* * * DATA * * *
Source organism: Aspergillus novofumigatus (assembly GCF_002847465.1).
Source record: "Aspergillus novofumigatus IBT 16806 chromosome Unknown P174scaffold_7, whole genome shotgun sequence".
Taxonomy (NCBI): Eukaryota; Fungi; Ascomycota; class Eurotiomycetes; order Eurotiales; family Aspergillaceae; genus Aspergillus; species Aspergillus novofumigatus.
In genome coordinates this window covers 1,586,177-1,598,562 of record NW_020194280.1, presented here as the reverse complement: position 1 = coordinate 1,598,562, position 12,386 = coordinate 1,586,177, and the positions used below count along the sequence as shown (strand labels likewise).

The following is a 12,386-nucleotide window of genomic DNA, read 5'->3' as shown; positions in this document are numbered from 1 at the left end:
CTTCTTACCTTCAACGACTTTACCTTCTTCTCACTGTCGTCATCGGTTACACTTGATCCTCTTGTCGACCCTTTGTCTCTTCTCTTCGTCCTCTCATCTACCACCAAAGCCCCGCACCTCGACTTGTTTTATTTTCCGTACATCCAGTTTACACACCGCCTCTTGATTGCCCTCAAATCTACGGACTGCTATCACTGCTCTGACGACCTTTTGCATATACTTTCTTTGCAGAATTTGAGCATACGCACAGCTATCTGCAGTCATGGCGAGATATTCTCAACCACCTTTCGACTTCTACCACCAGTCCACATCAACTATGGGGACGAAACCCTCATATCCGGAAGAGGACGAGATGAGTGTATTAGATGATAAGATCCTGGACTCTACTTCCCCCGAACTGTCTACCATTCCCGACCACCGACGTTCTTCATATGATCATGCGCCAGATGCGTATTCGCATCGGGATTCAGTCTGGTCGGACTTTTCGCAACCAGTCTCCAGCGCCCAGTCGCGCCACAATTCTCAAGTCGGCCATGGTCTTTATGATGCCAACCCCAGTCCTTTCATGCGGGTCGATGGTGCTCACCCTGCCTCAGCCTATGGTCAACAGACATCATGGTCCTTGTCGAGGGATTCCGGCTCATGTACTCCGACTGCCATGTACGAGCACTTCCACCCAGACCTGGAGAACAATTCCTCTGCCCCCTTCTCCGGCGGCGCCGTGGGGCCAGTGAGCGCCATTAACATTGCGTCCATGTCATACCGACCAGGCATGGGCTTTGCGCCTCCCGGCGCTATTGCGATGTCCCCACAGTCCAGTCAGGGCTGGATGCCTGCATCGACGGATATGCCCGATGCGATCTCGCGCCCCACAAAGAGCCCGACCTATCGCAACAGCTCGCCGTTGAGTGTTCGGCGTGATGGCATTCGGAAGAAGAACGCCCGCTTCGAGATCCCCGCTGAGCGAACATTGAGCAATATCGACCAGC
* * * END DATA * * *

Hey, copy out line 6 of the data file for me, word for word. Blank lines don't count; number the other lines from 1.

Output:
CTTCTTACCTTCAACGACTTTACCTTCTTCTCACTGTCGTCATCGGTTACACTTGATCCTCTTGTCGACCCTTTGTCTCTTCTCTTCGTCCTCTCATCTACCACCAAAGCCCCGCACCTCGACTTGTTTTATTTTCCGTACATCCAGTTTACACACCGCCTCTTGATTGCCCTCAAATCTACGGACTGCTATCACTGCTCTGACGACCTTTTGCATATACTTTCTTTGCAGAATTTGAGCATACGCACAGCTATCTGCAGTCATGGCGAGATATTCTCAACCACCTTTCGACTTCTACCACCAGTCCACATCAACTATGGGGACGAAACCCTCATATCCGGAAGAGGACGAGATGAGTGTATTAGATGATAAGATCCTGGACTCTACTTCCCCCGAACTGTCTACCATTCCCGACCACCGACGTTCTTCATATGATCATGCGCCAGATGCGTATTCGCATCGGGATTCAGTCTGGTCGGACTTTTCGCAACCAGTCTCCAGCGCCCAGTCGCGCCACAATTCTCAAGTCGGCCATGGTCTTTATGATGCCAACCCCAGTCCTTTCATGCGGGTCGATGGTGCTCACCCTGCCTCAGCCTATGGTCAACAGACATCATGGTCCTTGTCGAGGGATTCCGGCTCATGTACTCCGACTGCCATGTACGAGCACTTCCACCCAGACCTGGAGAACAATTCCTCTGCCCCCTTCTCCGGCGGCGCCGTGGGGCCAGTGAGCGCCATTAACATTGCGTCCATGTCATACCGACCAGGCATGGGCTTTGCGCCTCCCGGCGCTATTGCGATGTCCCCACAGTCCAGTCAGGGCTGGATGCCTGCATCGACGGATATGCCCGATGCGATCTCGCGCCCCACAAAGAGCCCGACCTATCGCAACAGCTCGCCGTTGAGTGTTCGGCGTGATGGCATTCGGAAGAAGAACGCCCGCTTCGAGATCCCCGCTGAGCGAACATTGAGCAATATCGACCAGC